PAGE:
SUNDAY, JULY 15, 2018

HHS provides grants to assist WHO in fighting flu in developing countries

The U.S. Department of Health and Human Services’ Biomedical Advanced Research Development Authority has awarded three sets of grants that total $10.4 million in an effort to assist the World Health Organization’s plan to strengthen the capacity of developing countries to produce influenza vaccine.

The grant series will be used for a spectrum of activities related to the production of vaccine, including infrastructure development, training on vaccine manufacturing and the development and distribution of vaccine technology, according to

“Diseases do not respect borders so increasing the ability to make flu vaccine in any country helps every country reduce the spread of flu,” Robin Robinson, BARDA's director, told “While we continue to build vaccine manufacturing capacity in the United States, and develop new, faster technologies for producing vaccine domestically, we can increase pandemic preparedness worldwide by helping other countries take advantage of technology.”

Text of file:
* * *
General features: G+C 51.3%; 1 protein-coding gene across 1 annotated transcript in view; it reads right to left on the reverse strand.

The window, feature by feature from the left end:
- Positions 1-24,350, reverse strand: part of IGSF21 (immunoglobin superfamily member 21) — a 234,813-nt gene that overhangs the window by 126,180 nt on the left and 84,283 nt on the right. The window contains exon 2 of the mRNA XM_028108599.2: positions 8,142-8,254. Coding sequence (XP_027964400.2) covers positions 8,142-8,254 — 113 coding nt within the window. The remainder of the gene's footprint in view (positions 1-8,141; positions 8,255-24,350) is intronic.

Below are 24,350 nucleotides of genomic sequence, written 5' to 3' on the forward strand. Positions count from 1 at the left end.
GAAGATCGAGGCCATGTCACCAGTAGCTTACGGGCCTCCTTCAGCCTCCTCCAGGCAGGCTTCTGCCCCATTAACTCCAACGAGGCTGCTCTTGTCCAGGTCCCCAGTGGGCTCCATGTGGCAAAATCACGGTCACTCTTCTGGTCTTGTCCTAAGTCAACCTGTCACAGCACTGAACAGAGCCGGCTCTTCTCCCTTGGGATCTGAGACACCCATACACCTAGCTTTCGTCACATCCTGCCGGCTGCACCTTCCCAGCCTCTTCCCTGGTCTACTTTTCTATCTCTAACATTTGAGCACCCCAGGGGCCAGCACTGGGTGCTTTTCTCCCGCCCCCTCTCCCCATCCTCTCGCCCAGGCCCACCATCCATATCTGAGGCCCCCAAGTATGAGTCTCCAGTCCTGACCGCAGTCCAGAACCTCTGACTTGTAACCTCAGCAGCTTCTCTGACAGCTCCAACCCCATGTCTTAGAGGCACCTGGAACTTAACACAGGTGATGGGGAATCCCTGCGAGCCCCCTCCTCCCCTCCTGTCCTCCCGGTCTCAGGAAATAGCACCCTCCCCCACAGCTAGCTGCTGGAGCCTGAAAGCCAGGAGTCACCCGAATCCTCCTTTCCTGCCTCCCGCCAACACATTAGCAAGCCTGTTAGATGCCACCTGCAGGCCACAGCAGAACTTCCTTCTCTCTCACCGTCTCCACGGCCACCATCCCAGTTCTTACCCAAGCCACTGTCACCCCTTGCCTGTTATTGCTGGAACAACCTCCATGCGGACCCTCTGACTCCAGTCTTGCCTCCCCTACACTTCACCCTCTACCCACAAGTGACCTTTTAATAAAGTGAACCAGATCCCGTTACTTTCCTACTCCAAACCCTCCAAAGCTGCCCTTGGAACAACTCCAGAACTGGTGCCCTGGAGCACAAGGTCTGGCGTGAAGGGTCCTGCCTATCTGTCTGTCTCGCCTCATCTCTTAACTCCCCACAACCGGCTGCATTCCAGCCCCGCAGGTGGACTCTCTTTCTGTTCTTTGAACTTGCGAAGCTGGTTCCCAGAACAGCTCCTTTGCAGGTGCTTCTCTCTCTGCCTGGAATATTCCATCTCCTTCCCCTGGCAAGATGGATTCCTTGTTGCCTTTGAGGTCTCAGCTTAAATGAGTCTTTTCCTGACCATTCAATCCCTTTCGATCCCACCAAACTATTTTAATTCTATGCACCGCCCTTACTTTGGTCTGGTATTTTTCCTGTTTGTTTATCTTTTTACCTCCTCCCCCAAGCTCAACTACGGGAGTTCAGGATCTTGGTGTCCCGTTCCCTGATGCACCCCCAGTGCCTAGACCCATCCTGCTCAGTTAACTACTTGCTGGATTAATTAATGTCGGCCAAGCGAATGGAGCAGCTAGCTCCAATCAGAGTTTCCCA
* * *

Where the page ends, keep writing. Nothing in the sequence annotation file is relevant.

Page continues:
The majority of the grant money - $6.4 million - will become part of a continuing international cooperative agreement in the Initiative for Vaccine Research, reports. The WHO regularly receives support requests from the developing world under this initiative to help expand regulatory systems, construct and validate manufacturing sites and transfer much need technological know-how.

A second set of grant money will be used for training developing countries in cutting-edge manufacturing techniques. Recipients of the funds include North Carolina State University’s Biotechnology and Education Center and Utah State’s Center for Integrated Biosystems.

The final set of grant money will go to the support of the development of adjuvant and the transfer of adjuvant technology, reports. The use of adjuvant is critical in boosting a vaccine’s effectiveness. Among the recipients are the Infectious Disease Research Institute in Seattle and the University of Lausanne.